“Maybe in the future I’ll feel compelled to write that kind of specific and current book, but right now I feel that my strength as a fiction writer is my ability to take a step back. I prefer to create a more metaphorical story that people can apply to a variety of situations, personal and political.” Electric Literature interviews Kazuo Ishiguro about his most recent novel, The Buried Giant, which our own Lydia Kiesling reviewed here.
TriQuarterly, the long-running trail-blazing literary journal more or less dreamed into existence by the late Charles Newman, is apparently no more, due to budget cuts at Northwestern University. Newman’s foreword to his first issue as editor, reprinted at A Public Space, should be required reading for anyone thinking about the purpose and future of the little magazine and its role in the artistic ecology.
“A name serves as a gateway to knowing someone, and usually the person with the aberrant name must create the opportunities. One way is to change her name.” S. Isabel Choi writes on why she chose to go by Isabel in high school. Pair with a piece on growing up with a Paraguayan name in the U.S.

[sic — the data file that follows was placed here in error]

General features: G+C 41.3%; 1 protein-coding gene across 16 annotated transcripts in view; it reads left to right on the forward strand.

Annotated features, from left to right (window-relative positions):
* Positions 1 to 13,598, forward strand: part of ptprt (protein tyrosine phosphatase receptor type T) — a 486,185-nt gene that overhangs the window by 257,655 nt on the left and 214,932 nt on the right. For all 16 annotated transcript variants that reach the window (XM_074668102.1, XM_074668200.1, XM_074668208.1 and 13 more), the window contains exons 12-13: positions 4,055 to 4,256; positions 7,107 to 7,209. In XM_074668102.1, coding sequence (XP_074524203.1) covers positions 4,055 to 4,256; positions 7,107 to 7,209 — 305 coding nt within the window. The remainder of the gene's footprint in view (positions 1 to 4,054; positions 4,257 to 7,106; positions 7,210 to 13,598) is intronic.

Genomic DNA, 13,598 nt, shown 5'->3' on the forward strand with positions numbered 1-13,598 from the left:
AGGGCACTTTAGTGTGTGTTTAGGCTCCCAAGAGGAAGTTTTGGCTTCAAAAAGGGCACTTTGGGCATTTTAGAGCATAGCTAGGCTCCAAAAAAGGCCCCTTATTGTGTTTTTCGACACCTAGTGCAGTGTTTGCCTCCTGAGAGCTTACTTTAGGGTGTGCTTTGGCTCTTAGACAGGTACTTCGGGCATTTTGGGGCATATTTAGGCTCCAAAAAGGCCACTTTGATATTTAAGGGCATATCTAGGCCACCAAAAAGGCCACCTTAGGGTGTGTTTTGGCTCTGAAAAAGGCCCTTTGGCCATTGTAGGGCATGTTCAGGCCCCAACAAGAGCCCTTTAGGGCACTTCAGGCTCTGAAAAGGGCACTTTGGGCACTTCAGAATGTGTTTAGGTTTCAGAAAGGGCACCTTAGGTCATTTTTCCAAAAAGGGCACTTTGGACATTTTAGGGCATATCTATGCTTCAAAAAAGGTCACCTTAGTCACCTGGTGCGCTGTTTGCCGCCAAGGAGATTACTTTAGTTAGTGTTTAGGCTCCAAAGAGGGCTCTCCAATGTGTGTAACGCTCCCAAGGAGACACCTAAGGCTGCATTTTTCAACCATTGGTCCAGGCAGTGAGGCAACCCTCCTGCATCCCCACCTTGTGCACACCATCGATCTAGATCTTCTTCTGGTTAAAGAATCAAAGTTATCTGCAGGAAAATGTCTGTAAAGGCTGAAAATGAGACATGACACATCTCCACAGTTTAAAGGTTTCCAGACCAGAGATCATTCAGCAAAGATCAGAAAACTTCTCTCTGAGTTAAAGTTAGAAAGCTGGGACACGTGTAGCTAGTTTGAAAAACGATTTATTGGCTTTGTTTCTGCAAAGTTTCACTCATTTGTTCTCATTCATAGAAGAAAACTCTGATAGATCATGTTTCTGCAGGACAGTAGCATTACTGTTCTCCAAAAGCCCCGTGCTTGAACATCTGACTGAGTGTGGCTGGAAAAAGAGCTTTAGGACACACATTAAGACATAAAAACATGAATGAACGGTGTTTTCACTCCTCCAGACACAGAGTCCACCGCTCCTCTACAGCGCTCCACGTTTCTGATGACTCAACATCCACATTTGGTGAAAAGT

“I was enrolled in a writing program to imagine a cultured life, not just to dream about the rewards of being a writer.” Rigoberto González for Publisher’s Weekly on why he attended and later returned to teach at a M.F.A. program.
Male bonding can take many forms, among them the rarely-seen joint book tour, which Mike Harvkey and Josh Weil decided to undertake in support of their new novels. The two write about meeting each other, travelling around America and bouncing ideas off trusted friends in a Salon essay. FYI, our own Bill Morris wrote a piece about his own book tour for The Daily Beast.
There’s been an incredible amount of both excitement and controversy ever since Harper Lee‘s publisher announced the upcoming publication of Go Set a Watchman, the reclusive author’s second novel. But in a piece for Ploughshares Cathe Shubert wonders “Why not marvel at what all this hullabaloo in the news really signifies: that books still matter, deeply, to the American public–especially books that spark dialogue about interracial relations, justice, and, as Atticus would say, walking in another person’s shoes.”